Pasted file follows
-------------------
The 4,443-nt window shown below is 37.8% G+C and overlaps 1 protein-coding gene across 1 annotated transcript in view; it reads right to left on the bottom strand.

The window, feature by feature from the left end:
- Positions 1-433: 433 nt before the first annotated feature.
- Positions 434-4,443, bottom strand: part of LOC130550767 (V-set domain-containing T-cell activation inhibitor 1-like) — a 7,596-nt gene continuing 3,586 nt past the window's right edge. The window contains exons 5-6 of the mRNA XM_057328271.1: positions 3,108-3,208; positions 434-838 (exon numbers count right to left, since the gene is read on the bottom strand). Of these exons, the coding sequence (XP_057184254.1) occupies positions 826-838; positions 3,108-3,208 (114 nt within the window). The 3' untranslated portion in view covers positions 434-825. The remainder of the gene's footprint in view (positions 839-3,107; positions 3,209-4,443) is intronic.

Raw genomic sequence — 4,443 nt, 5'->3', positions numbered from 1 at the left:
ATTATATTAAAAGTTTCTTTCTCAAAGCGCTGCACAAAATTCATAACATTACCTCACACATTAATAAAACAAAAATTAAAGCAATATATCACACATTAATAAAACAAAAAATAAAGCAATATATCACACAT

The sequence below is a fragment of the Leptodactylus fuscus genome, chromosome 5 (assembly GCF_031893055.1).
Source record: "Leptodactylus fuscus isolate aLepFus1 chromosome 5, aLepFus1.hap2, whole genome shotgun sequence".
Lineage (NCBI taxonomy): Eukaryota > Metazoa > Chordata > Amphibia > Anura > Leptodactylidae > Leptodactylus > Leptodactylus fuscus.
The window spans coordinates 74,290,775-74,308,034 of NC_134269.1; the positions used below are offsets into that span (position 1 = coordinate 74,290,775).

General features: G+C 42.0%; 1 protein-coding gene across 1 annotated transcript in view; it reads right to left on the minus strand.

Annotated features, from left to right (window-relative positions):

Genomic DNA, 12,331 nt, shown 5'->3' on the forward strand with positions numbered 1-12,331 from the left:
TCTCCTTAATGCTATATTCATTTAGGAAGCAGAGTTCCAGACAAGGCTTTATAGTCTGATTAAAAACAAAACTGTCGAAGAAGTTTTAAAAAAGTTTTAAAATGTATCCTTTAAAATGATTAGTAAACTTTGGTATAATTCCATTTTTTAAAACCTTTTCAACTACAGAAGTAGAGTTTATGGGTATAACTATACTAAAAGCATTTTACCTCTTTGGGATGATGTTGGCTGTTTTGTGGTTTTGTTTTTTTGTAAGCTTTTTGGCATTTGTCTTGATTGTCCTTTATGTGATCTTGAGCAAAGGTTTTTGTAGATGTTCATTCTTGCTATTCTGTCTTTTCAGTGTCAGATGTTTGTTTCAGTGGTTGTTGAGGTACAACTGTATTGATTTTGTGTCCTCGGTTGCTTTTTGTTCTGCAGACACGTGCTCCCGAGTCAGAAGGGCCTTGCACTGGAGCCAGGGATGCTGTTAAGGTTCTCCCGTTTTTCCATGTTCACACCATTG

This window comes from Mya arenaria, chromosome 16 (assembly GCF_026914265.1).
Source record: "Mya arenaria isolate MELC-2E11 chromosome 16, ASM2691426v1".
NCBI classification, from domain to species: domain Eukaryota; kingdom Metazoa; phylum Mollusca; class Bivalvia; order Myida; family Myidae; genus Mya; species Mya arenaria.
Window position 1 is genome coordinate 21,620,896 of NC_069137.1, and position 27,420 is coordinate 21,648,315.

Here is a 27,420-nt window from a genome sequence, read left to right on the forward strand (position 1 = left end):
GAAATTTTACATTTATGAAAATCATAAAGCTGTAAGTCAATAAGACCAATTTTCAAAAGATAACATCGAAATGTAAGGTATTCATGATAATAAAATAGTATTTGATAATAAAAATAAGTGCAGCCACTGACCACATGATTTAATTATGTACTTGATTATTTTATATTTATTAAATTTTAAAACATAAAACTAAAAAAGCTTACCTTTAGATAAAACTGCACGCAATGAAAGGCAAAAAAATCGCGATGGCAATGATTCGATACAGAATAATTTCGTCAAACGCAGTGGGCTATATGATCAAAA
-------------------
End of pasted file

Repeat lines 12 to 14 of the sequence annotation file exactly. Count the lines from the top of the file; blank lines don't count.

Annotated features, from left to right (window-relative positions):

Genomic DNA, 12,331 nt, shown 5'->3' on the forward strand with positions numbered 1-12,331 from the left:
TCTCCTTAATGCTATATTCATTTAGGAAGCAGAGTTCCAGACAAGGCTTTATAGTCTGATTAAAAACAAAACTGTCGAAGAAGTTTTAAAAAAGTTTTAAAATGTATCCTTTAAAATGATTAGTAAACTTTGGTATAATTCCATTTTTTAAAACCTTTTCAACTACAGAAGTAGAGTTTATGGGTATAACTATACTAAAAGCATTTTACCTCTTTGGGATGATGTTGGCTGTTTTGTGGTTTTGTTTTTTTGTAAGCTTTTTGGCATTTGTCTTGATTGTCCTTTATGTGATCTTGAGCAAAGGTTTTTGTAGATGTTCATTCTTGCTATTCTGTCTTTTCAGTGTCAGATGTTTGTTTCAGTGGTTGTTGAGGTACAACTGTATTGATTTTGTGTCCTCGGTTGCTTTTTGTTCTGCAGACACGTGCTCCCGAGTCAGAAGGGCCTTGCACTGGAGCCAGGGATGCTGTTAAGGTTCTCCCGTTTTTCCATGTTCACACCATTG